Here is the point I like to emphasize, especially to the thousands of police officers and soldiers I speak to each year. In nature the sheep, real sheep, are born as sheep. Sheepdogs are born that way, and so are wolves. They didn’t have a choice. But you are not a critter. As a human being, you can be whatever you want to be. It is a conscious, moral decision. (Grossman on Sheep)

Human beings are infinitely complex creatures and Grossman explains this to a greater extent not only in this essay, but in his book.

Parables and stories are meaningful tools for us to understand and navigate our way in this crazy world. The beautiful thing about this story, is its ability to model society and  encourage us to contemplate our role in it.

Here’s what I learned about the sheepdog analogy. Each of us, every one, makes his or her own decisions on just what kind of person she chooses to be.

** I recommend reading the essay in its entirety.  It’s worth your time(Link to Grossman’s On Sheep, Wolves, and Sheepdogs)

On Killing

On many military reading lists, Grossman’s book On Killing

Jan 30, 2015


  1. onlein

    There are also shepherds, who guard and if need be lay down their lives for the sheep. The most famous and storied: Jesus. But also Gandhi, Martin Luther King, Corazon Aquino, Lech Walesa and many others who protest injustice courageously and non-violently. We need sheepdogs but we also need this fourth kind of person. Otherwise we are hopelessly locked into violence, maybe not even considering a nonviolent way.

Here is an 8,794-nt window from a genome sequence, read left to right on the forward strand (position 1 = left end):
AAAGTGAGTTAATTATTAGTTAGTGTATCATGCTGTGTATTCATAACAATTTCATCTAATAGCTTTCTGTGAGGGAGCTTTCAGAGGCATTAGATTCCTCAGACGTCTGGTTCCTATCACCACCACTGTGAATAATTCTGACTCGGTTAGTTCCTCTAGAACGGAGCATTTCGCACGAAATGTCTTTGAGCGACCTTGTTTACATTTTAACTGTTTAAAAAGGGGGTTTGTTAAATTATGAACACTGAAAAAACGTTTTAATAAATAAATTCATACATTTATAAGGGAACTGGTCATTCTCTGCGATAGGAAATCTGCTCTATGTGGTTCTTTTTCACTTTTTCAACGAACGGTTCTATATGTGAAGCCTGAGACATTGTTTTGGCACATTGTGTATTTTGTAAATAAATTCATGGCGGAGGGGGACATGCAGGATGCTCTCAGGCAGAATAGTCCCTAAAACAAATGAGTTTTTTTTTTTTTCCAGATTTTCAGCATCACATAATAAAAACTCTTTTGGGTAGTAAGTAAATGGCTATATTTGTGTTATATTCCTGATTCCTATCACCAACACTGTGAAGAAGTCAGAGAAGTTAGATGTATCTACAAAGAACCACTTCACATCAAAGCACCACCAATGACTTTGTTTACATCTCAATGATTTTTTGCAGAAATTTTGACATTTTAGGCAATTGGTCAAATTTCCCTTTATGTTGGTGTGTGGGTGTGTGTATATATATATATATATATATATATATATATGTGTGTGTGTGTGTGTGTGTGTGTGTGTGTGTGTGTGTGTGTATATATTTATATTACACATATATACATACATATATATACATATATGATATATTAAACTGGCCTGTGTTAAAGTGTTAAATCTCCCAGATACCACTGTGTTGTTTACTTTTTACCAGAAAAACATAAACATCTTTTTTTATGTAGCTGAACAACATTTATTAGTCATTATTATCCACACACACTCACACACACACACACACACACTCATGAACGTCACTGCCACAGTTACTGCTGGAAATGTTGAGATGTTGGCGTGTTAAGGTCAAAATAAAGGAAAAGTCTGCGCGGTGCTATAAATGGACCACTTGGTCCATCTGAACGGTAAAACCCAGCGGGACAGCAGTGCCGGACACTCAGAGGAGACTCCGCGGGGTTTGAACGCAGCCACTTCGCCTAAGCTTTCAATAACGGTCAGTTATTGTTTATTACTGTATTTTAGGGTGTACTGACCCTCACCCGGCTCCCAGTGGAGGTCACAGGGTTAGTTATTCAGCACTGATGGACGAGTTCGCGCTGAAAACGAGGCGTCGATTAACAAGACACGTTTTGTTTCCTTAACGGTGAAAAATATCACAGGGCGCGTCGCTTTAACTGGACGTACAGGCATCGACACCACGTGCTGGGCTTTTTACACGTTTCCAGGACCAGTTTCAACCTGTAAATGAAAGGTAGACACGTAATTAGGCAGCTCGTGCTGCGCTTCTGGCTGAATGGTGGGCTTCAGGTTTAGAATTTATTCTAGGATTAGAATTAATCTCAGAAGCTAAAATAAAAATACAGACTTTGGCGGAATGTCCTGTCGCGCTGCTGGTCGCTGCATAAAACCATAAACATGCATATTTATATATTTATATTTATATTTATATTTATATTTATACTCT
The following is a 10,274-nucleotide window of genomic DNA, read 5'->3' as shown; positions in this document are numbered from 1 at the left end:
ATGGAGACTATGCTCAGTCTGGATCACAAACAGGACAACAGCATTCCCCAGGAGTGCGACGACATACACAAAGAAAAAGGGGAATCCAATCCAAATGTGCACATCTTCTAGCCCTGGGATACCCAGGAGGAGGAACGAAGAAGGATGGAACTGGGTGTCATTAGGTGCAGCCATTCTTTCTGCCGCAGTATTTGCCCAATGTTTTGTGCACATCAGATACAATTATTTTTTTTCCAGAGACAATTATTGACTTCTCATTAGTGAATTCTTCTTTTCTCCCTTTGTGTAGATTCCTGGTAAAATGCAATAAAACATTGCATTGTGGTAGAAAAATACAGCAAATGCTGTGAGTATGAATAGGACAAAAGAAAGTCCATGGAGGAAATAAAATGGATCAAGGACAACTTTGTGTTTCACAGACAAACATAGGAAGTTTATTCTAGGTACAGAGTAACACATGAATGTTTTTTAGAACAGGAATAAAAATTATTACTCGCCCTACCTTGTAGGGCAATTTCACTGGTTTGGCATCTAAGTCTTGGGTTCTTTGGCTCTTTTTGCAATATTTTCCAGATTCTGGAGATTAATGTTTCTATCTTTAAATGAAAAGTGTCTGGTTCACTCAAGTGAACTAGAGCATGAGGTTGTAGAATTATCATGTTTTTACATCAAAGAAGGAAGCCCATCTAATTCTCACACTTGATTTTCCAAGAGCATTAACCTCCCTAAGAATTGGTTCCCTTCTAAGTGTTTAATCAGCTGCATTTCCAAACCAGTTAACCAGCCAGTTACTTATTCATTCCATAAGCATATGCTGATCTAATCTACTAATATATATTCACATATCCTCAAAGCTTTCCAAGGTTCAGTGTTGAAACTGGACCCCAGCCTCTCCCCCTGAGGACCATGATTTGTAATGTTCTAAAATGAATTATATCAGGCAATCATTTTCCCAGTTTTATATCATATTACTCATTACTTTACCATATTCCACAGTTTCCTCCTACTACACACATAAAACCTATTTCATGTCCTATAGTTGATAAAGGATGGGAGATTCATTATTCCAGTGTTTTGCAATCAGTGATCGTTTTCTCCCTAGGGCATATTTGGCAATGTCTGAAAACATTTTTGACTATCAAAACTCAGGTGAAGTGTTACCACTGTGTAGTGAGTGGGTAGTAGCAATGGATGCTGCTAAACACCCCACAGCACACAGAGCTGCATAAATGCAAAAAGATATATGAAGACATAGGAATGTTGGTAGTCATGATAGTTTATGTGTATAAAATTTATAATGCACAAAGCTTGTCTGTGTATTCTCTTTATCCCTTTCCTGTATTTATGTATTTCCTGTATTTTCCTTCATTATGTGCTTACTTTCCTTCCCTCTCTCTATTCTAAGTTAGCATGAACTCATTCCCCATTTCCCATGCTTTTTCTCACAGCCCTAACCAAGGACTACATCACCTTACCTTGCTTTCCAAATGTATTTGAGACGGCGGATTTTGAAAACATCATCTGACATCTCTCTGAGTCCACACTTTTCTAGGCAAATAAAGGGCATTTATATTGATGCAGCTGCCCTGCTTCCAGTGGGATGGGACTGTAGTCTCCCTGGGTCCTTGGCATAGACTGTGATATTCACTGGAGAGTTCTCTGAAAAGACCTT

• mylinhshattan

      You make a good point. It’s easy to understand a paradigm or idea, but you recognized that it is just one way to perceive the world. A good shepherd works with the sheepdog and trains him. And non-violence and diplomacy are admirable skills, though there’s no denying the wolf exists, as well as evil acts committed by humans. The shepherd can’t negotiate with a wolf, though he should do so with humans. And there are some humans with whom he can’t negotiate. Thank you for reading the TreeHouseLetter and sharing your insight.

    • a sheepdog

      Please read John 18:1-11… Jesus and His disciples are in the garden and a cohort of Roman soldiers come looking for Him with the traitor, Judas. Jesus walks up to the COHORT…possibly as many as 600 armed, ready for battle, seasoned, elite killers, and Christ my Lord walks to them, He never waits to engage in battle with evil, and He begins the conversation… “Who are you looking for?” They respond, “Jesus the Nazarene.”
      Christ says “I am He.” Then the Bible says something curious, all these powerful warriors drew back and fell to the ground! As they gather themselves and stand back up Christ again asks, “Who are you looking for?”
      The answer is “The Nazarene.” He again says “I am He. See these with me… LEAVE THEM ALONE!”